6. ASM

    ASM Well-Known Member

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    Forgot to mention that if you go to homeschoolersofmaine.org
    you'll find lots of information too. Annette
     
  7. MorrisonCorner

    MorrisonCorner Mansfield, VT for 200 yrs

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    I think northern and southern Maine are two different worlds! But we're also looking closely at ME as a retirement alternative to the very expensive and equally cold and inhospitable climate of Vermont.

    I would, however, take a very close look at ME's development trends... just as I would advise anyone looking seriously at VT to do. The last thing you want to do is find your little piece of heaven, only to discover 5 years after the apple trees are in and really starting to produce that there is a huge development going in because the ski resort down the road is really kicking butt.

    Rather like what we're living through right now :-(
     
  8. mpillow

    mpillow Well-Known Member Supporter

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    Move to an unorganized township and your taxes will be much cheaper. You have to be filthy rich or practically poor to afford or skirt the tax burden in Maine!

    It snowed 16 inches in the past two days, stuck the plow truck twice, shovelled way too much...is it SPRING yet???...never mind the mud and bugs...

    Homeschooling is easy I filled out one paper from maine.gov/education mailed it to the Dept. of ed. and one to local school superintendent...thats it! I don't belong to any group...like to do my own thing and tend to have definate opinions about people(this is true of most folks in MAine)....Morrison you can attest to that!!! ;)

    We keep goats, 3 gardens, pick fiddleheads and berries. We do alot of canning and freezing and hunting and more and more farming. Hunting license fees have become so high in Maine that it costs $33 to shoot a turkey and you only get one. So we raised a calf on goat milk and bought 200lbs of potatoes when they were $5 for 50#. Fishing is useless but fun...not supposed to eat fish more than once a month due to mercury.

    You will also find the land use regulation comm. on the maine.gov website.

    What I dont recommend is coming to Maine to keep up with the Jones', because times can get rough fast and its nice to have a small cushion when pipes freeze in the winter, or any number of things that happen with help from Mother Nature....be prepared always!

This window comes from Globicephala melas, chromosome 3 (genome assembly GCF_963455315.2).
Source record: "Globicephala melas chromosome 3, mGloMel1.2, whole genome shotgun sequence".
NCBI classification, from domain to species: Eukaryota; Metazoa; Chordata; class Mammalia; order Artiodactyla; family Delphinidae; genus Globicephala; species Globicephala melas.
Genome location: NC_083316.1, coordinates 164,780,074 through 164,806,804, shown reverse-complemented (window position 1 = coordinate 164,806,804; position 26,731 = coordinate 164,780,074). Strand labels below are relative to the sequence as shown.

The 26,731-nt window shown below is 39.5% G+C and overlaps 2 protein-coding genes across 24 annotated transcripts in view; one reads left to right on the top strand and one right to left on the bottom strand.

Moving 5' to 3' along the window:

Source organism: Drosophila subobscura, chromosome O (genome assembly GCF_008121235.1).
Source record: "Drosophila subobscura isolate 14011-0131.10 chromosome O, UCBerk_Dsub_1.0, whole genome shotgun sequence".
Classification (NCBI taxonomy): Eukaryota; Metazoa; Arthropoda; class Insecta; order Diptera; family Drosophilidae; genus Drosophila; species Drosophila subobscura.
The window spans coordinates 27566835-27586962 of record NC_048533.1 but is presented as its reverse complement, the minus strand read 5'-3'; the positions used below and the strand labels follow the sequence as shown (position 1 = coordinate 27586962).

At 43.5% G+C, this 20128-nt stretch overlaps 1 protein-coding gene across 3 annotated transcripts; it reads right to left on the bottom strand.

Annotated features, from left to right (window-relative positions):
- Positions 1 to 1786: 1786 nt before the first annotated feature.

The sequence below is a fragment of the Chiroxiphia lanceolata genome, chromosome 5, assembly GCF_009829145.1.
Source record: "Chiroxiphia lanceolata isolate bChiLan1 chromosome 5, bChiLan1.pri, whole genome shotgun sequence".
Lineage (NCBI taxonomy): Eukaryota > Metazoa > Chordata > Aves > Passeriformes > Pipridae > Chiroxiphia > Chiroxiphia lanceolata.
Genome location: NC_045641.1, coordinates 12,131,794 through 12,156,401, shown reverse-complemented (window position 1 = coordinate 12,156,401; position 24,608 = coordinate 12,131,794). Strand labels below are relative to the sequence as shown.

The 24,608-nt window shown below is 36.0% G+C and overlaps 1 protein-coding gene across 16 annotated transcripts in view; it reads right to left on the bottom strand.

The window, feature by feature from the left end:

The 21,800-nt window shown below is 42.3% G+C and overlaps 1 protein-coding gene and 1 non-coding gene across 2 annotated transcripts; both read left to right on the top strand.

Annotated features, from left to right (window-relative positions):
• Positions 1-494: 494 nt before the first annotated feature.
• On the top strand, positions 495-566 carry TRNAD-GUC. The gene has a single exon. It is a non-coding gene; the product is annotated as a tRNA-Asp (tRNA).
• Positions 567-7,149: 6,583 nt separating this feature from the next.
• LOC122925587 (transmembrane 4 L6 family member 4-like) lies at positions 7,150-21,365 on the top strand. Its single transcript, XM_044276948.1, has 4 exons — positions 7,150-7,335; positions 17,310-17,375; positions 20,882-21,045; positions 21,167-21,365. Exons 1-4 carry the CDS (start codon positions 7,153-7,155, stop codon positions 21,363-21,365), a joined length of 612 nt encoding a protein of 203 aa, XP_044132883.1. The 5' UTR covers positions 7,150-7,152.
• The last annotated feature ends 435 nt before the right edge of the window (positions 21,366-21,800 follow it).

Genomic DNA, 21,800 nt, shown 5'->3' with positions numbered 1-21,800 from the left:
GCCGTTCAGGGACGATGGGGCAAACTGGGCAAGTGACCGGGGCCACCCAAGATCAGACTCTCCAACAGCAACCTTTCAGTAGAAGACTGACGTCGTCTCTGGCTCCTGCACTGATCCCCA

You'll need 4wd, shotgun, rifle, chainsaw, warm clothes, rubber boots, bug spray, a strong back, and a sense of humor....the last two being critical.

    Northern Maine is much cheaper....just north of Bangor will give you good job options but a little more pricey.
     
  9. MorrisonCorner

    MorrisonCorner Mansfield, VT for 200 yrs

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    Mpillow has that right as far as relocating to rural (northern) New England: bring 4wd (or all wheel drive, our Subaru will go through anything), a .22 for shooting larger animals, a shotgun to defend the chickens with, a butchering kit, a tractor with a blade for moving snow (add impliments as needed), a chainsaw (big), a log splitter is a REALLY nice thing to have, boots, work gloves, a strong back, and a sense of humor... but one of the things that will make your rural transition nicer is...

    Cash.

    As much as you can carry. The more you can conserve the more options you'll have coming on down the line.
     
  10. mpillow

    mpillow Well-Known Member Supporter

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    Dont laugh but we got a come a long and second vac sealer as presents at Christmas from our parents. Very handy for butchering 500lb calf or larger moose if you get picked in the lottery.

    We have a 3/4 ton truck and a subaru wagon. A utility trailer is also handy for wood/hay hauling. We also have a portable barn we built to slide onto the trailer 5.5 by 13 feet to transport goats and summer pasture at my folks place or at our cabin in the mountains.